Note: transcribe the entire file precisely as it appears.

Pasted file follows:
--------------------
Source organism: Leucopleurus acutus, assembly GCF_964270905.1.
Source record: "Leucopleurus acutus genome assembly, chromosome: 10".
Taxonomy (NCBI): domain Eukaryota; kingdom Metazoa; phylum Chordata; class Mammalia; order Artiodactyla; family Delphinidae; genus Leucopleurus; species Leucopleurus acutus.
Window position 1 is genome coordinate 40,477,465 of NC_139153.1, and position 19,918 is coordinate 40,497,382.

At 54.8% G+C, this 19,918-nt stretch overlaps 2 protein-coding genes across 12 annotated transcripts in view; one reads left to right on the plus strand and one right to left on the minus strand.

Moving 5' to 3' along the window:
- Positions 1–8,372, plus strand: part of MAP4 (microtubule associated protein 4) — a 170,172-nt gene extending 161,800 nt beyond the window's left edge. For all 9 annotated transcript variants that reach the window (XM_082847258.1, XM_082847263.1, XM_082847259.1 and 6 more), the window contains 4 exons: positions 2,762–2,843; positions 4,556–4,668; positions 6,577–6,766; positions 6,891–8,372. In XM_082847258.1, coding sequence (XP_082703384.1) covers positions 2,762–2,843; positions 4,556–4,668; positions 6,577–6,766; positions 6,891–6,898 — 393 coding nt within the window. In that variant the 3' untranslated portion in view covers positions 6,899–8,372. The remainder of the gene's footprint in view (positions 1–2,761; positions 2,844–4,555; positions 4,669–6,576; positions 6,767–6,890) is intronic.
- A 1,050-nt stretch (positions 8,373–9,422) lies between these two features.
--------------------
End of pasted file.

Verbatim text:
Source organism: Leucopleurus acutus, assembly GCF_964270905.1.
Source record: "Leucopleurus acutus genome assembly, chromosome: 10".
Taxonomy (NCBI): domain Eukaryota; kingdom Metazoa; phylum Chordata; class Mammalia; order Artiodactyla; family Delphinidae; genus Leucopleurus; species Leucopleurus acutus.
Window position 1 is genome coordinate 40,477,465 of NC_139153.1, and position 19,918 is coordinate 40,497,382.

At 54.8% G+C, this 19,918-nt stretch overlaps 2 protein-coding genes across 12 annotated transcripts in view; one reads left to right on the plus strand and one right to left on the minus strand.

Moving 5' to 3' along the window:
- Positions 1–8,372, plus strand: part of MAP4 (microtubule associated protein 4) — a 170,172-nt gene extending 161,800 nt beyond the window's left edge. For all 9 annotated transcript variants that reach the window (XM_082847258.1, XM_082847263.1, XM_082847259.1 and 6 more), the window contains 4 exons: positions 2,762–2,843; positions 4,556–4,668; positions 6,577–6,766; positions 6,891–8,372. In XM_082847258.1, coding sequence (XP_082703384.1) covers positions 2,762–2,843; positions 4,556–4,668; positions 6,577–6,766; positions 6,891–6,898 — 393 coding nt within the window. In that variant the 3' untranslated portion in view covers positions 6,899–8,372. The remainder of the gene's footprint in view (positions 1–2,761; positions 2,844–4,555; positions 4,669–6,576; positions 6,767–6,890) is intronic.
- A 1,050-nt stretch (positions 8,373–9,422) lies between these two features.